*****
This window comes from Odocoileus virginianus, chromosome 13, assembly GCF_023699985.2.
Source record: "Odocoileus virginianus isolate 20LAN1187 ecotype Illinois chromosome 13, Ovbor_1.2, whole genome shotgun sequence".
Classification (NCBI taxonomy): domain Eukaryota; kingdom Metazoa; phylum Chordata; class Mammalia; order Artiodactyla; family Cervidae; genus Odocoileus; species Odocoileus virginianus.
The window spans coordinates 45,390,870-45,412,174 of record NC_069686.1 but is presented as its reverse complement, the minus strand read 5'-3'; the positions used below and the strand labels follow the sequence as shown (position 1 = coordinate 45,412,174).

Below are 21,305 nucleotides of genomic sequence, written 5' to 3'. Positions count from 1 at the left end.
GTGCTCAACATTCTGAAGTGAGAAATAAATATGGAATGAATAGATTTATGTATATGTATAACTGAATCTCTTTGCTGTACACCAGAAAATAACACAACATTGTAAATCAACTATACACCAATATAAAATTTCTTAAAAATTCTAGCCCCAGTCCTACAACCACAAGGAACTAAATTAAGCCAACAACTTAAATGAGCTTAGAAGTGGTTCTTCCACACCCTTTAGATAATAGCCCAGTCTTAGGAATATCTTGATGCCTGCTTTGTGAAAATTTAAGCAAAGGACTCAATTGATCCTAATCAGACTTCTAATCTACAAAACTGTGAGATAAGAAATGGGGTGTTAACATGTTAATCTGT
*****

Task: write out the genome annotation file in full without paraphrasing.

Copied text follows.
This window comes from Odocoileus virginianus, chromosome 13, assembly GCF_023699985.2.
Source record: "Odocoileus virginianus isolate 20LAN1187 ecotype Illinois chromosome 13, Ovbor_1.2, whole genome shotgun sequence".
Classification (NCBI taxonomy): domain Eukaryota; kingdom Metazoa; phylum Chordata; class Mammalia; order Artiodactyla; family Cervidae; genus Odocoileus; species Odocoileus virginianus.
The window spans coordinates 45,390,870-45,412,174 of record NC_069686.1 but is presented as its reverse complement, the minus strand read 5'-3'; the positions used below and the strand labels follow the sequence as shown (position 1 = coordinate 45,412,174).

Below are 21,305 nucleotides of genomic sequence, written 5' to 3'. Positions count from 1 at the left end.
GTGCTCAACATTCTGAAGTGAGAAATAAATATGGAATGAATAGATTTATGTATATGTATAACTGAATCTCTTTGCTGTACACCAGAAAATAACACAACATTGTAAATCAACTATACACCAATATAAAATTTCTTAAAAATTCTAGCCCCAGTCCTACAACCACAAGGAACTAAATTAAGCCAACAACTTAAATGAGCTTAGAAGTGGTTCTTCCACACCCTTTAGATAATAGCCCAGTCTTAGGAATATCTTGATGCCTGCTTTGTGAAAATTTAAGCAAAGGACTCAATTGATCCTAATCAGACTTCTAATCTACAAAACTGTGAGATAAGAAATGGGGTGTTAACATGTTAATCTGT